Imagine the logistics for a second: every fight requires backgrounds to be filled by extras. “This is the reason why Imran Raza [the head of Green Entertainment] and I connected,” Anjum asserts. “We both wanted to change television screens and seek stories that aren’t limited to sequences of long dialogues that are trapped within the confines of living rooms.”

As Anjum continues on to his scene, this writer slips out into the chill of the night for a brief conversation with Imran Raza.

Icon first interacted with Imran when he was assisting Gen (retd) Asim Saleem Bajwa in his charge as the SAPM (Special Adviser to the Prime Minister); this writer had met him exactly three years ago on an excruciating winter’s night at the Green Entertainment office in Islamabad.

The channel, at the time, had zero red-tape (I hear this is mostly still the case). It was being set up by Imran and a handful of people, and brimmed with ambitions worthy of radical fools who wanted to shake the very core of the entertainment business.

Imran had envisioned stories (and shot) in every genre. Big-name directors had been, or were about to shoot tentpole projects. Budgets did not matter as much as the content, he believed — as long as the stories had familial values and a forward thinking approach. Business, he had said with confidence, would come.

I’m happy to report that little has changed in Imran. His battles with brands and sponsors, and the fight to launch and sustain a channel that aims to do something different, haven’t sapped away his resolve just yet.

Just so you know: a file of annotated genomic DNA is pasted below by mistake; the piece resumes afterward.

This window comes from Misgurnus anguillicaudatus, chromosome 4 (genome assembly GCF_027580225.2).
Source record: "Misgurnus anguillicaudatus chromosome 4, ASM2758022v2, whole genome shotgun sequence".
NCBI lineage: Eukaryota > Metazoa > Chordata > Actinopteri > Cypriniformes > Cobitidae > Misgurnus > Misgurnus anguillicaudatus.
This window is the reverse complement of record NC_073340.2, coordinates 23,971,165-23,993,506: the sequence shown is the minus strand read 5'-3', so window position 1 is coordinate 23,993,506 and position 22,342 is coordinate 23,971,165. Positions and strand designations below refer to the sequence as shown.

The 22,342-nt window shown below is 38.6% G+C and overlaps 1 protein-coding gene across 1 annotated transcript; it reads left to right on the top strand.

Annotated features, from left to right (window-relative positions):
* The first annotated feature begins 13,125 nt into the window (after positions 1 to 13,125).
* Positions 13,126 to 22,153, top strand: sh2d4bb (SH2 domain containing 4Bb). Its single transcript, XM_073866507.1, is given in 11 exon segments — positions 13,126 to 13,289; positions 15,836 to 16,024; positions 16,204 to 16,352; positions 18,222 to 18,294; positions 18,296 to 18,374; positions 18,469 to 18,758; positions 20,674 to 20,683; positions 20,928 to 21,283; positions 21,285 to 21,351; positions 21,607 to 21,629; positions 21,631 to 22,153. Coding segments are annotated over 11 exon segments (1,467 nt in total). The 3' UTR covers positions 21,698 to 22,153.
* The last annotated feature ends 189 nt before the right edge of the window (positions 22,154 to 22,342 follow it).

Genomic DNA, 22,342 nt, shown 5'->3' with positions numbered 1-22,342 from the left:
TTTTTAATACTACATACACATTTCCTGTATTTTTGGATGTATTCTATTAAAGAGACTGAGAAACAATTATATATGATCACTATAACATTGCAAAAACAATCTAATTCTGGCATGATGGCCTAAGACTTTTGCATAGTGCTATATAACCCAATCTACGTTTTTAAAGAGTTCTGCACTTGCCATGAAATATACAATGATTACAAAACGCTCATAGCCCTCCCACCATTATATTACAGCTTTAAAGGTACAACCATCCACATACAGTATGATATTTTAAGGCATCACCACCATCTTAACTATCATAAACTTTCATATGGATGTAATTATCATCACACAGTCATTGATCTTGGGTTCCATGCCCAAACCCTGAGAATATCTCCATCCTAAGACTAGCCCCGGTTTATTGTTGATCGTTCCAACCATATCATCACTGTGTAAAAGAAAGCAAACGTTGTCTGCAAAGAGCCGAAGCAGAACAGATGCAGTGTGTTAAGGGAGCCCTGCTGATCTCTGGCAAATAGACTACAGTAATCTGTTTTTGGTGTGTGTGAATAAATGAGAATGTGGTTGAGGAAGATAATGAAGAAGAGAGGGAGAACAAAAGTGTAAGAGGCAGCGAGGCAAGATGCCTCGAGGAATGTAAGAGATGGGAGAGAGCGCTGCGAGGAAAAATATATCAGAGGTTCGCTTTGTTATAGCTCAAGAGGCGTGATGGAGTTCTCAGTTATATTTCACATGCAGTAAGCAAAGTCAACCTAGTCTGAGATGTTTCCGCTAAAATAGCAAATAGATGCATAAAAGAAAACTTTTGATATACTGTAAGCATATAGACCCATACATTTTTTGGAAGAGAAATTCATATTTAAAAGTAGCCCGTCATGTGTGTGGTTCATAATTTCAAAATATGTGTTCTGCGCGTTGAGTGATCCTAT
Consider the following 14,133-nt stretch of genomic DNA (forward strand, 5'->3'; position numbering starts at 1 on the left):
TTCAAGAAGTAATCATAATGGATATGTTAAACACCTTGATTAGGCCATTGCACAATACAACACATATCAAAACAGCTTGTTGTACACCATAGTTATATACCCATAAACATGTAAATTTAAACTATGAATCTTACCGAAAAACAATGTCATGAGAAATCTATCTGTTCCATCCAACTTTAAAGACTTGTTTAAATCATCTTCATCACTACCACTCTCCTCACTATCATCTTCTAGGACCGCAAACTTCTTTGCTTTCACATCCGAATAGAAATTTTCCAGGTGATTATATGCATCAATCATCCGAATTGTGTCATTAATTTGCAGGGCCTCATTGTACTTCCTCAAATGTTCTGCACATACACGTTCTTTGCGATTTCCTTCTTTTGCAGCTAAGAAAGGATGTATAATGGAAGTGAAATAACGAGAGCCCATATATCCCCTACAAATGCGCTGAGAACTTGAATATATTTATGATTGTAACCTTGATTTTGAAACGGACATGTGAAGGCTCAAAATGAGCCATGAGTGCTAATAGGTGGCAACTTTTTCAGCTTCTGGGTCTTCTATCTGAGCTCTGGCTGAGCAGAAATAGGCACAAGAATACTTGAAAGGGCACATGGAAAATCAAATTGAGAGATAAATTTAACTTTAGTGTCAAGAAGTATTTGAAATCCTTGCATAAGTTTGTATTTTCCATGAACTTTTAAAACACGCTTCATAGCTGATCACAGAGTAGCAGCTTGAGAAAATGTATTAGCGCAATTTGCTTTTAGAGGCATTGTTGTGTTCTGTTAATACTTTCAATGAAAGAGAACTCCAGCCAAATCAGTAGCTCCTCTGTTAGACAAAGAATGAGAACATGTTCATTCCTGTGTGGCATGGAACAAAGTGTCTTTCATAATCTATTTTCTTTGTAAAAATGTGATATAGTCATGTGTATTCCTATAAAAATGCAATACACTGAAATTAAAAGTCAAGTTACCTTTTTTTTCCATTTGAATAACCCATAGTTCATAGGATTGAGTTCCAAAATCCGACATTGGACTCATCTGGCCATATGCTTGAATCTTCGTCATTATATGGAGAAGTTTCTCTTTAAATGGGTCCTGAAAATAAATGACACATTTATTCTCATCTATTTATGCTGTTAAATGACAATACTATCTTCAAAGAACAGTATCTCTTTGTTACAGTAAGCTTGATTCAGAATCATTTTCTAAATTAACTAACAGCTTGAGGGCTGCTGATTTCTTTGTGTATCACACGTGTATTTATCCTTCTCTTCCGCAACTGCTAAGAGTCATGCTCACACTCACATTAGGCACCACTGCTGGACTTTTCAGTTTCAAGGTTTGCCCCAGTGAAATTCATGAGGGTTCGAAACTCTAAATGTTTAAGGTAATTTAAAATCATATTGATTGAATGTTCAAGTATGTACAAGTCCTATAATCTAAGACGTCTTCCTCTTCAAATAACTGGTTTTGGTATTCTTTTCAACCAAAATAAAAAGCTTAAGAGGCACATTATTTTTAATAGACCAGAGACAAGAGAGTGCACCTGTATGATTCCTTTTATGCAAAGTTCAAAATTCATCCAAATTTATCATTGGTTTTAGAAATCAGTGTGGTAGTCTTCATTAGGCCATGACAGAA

In our long conversation he brings up an important point most people forget about: the growing age of today’s youth.

“Those who were born in the year 2000 are 23 today,” Imran points out. “In five years’ time, most of them may well be married. When these youngsters, who are already hooked on diverse stories and genres and have access to the world’s media, turn to local television, they will find out that there is little there that catches their attention.”

The idea that propels projects like Akhaarra into being begins from this approach, he explains.

Pinching and pining about budgets, he says, isn’t even a consideration — especially since Akhaarra is produced in about the same budget as any mega drama serial that confines itself to drawing room conversations (by industry standards an episode’s budget of a tentpole serial is between 2.2-2.5 million rupees).

The show, both Imran and Anjum tell me, is about creating and celebrating role-models in sports. Who says that one cannot tell stories that can be commercially inclined, spread a message, and change the way television has been made, they assert.

The world does it, so why can’t Pakistan?

Published in Dawn, ICON, December 17th, 2023